Cash America has been ordered to pay $14 million in refunds after illegally signing court documents in debt collection lawsuits, and $5 million in fines for violating the Military Lending Act and destroying client information. The company violated the Act by illegally overcharging service members and their families. The Consumer Financial Protection Bureau (CFPB) discovered these violations after routine examinations. It was also discovered that Cash America destroyed records in advance of the examination.
“We fully cooperated with the CFPB in connection with its examination of our business,” said Daniel R. Feehan, Cash America International, Inc. Chief Executive Officer and President. “Now that we have completed the initial CFPB review process and entered into this settlement, we will continue to focus on serving our customers while working to develop additional compliance programs as required by the CFPB.”
Cash America has over 900 locations across the United States and Mexico offering pawn loans and cash advances, making them one of the largest payday lenders in America.
In addition, the company’s subsidiary, Cashland Financial Services, operating in Ohio, authorized employees to manually stamp signatures on legal pleadings, balance-due and military-status affidavits, without reviewing them and to obtain judgments against customers, resulting in the illegal robo-signing violations.
According to the enforcement order, the Military Lending Act was violated by Cash America when the CFPB found instances of active-duty service members being charged more than 36 percent interest on payday loans.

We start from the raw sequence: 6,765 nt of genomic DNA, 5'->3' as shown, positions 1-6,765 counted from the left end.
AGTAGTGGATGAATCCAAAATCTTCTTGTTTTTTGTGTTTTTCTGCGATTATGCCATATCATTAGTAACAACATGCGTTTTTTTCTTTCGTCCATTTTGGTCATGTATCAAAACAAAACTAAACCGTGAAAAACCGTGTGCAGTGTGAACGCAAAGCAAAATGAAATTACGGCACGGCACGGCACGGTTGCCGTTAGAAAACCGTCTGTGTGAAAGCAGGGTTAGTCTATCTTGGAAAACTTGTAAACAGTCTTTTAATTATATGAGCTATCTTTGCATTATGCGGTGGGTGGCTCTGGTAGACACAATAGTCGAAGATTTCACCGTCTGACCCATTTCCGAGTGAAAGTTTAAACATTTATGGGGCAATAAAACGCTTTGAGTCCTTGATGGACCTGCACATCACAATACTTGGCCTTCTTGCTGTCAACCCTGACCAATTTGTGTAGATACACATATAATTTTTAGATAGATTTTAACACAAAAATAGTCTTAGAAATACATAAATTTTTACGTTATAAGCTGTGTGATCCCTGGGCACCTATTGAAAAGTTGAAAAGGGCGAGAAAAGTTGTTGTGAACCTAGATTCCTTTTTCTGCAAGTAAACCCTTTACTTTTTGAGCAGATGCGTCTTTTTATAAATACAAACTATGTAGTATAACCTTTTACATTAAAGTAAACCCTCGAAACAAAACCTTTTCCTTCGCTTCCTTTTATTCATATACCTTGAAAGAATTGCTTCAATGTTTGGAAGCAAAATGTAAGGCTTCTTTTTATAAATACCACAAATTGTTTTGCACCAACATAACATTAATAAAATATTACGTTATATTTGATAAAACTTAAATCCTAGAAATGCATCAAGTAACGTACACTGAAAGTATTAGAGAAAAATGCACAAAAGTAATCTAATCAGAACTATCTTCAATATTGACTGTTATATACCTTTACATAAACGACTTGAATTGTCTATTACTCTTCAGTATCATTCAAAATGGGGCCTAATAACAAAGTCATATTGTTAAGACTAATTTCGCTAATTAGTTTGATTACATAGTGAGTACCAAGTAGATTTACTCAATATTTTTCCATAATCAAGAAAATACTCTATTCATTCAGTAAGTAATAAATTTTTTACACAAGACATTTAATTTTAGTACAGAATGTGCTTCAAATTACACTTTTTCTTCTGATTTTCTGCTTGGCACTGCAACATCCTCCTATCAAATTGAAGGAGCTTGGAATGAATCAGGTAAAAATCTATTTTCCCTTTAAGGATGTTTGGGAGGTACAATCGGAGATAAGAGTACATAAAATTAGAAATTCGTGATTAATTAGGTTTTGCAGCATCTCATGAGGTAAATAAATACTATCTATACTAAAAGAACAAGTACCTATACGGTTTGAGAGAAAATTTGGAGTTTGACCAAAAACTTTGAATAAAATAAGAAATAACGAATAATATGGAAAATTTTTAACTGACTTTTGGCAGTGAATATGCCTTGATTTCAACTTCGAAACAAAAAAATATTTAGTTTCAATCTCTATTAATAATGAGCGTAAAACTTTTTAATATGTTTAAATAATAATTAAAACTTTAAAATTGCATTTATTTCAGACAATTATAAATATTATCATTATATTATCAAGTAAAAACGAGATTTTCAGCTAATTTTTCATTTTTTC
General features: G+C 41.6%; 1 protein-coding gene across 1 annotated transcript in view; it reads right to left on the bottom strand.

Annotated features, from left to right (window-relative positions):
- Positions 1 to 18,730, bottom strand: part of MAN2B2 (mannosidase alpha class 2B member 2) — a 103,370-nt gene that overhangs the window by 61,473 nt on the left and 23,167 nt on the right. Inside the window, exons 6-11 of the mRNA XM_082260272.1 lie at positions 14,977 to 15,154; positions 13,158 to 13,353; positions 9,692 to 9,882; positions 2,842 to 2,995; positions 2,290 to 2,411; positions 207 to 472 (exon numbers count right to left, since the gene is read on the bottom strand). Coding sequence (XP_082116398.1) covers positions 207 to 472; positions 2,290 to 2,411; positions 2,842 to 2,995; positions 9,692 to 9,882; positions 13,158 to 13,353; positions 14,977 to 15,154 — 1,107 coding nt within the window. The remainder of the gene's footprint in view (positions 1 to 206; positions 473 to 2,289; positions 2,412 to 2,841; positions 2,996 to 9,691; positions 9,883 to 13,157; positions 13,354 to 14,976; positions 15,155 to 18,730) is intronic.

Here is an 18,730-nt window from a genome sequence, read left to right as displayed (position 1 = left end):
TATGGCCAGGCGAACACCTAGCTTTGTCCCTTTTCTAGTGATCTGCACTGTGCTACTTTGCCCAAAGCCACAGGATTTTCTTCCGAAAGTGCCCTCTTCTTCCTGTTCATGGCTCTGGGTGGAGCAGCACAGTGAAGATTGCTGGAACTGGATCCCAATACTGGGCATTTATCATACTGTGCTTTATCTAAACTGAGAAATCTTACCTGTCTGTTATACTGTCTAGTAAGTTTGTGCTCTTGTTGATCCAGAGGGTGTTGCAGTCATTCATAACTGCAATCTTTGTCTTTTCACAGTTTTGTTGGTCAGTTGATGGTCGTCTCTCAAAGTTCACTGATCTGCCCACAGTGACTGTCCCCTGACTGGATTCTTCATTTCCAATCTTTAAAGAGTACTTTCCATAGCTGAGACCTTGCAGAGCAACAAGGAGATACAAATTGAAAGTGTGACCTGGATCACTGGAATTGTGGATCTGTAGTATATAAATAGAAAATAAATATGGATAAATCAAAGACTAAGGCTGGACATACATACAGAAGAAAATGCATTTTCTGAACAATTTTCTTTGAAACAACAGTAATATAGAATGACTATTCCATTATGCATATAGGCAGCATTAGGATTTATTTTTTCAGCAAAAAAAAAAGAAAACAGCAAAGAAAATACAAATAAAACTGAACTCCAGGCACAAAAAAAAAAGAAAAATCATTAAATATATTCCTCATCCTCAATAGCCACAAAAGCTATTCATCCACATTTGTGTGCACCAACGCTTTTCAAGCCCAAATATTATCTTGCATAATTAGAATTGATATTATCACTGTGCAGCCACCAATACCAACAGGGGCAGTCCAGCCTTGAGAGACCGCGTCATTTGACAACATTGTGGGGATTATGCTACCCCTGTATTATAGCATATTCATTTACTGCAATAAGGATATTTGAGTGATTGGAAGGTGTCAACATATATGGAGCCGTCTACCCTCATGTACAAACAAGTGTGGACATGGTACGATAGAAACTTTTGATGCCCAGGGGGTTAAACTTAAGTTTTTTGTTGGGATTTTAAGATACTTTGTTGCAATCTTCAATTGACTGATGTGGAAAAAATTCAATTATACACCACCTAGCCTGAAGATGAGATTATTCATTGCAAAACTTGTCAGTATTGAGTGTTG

The agency also discovered that the company directed employees to limit information provided to the federal supervisors, destroy documents and delete recorded call with consumers.
“This action should send several clear messages: First, robo-signing practices are illegal wherever they occur, and they need to stop — period,” CFPB Director Richard Cordray said in a conference call with reporters. “Second, violations of the Military Lending Act harm our service members and will be vigorously policed. Third, the bureau will detect and punish entities that withhold, destroy or hide information relevant to our exams.”
The CFPB began its supervision of payday lenders in January 2012 and continues to assist consumer financial markets by effectively creating rules and fairly enforcing them.
All complaints and problems with payday loans can be submitted online at the Consumer Financial Protection Bureau or by calling (855) 411-2372.
Iman Boussaada is the Corporate Development Manager and Managing Editor of Compass at Chartwell Compliance. Ms. Boussaada previously worked in the Canadian High Finance Sector, dealing with a large volume foreign exchange, FIRMA Foreign Exchange. Please contact Iman Boussaada.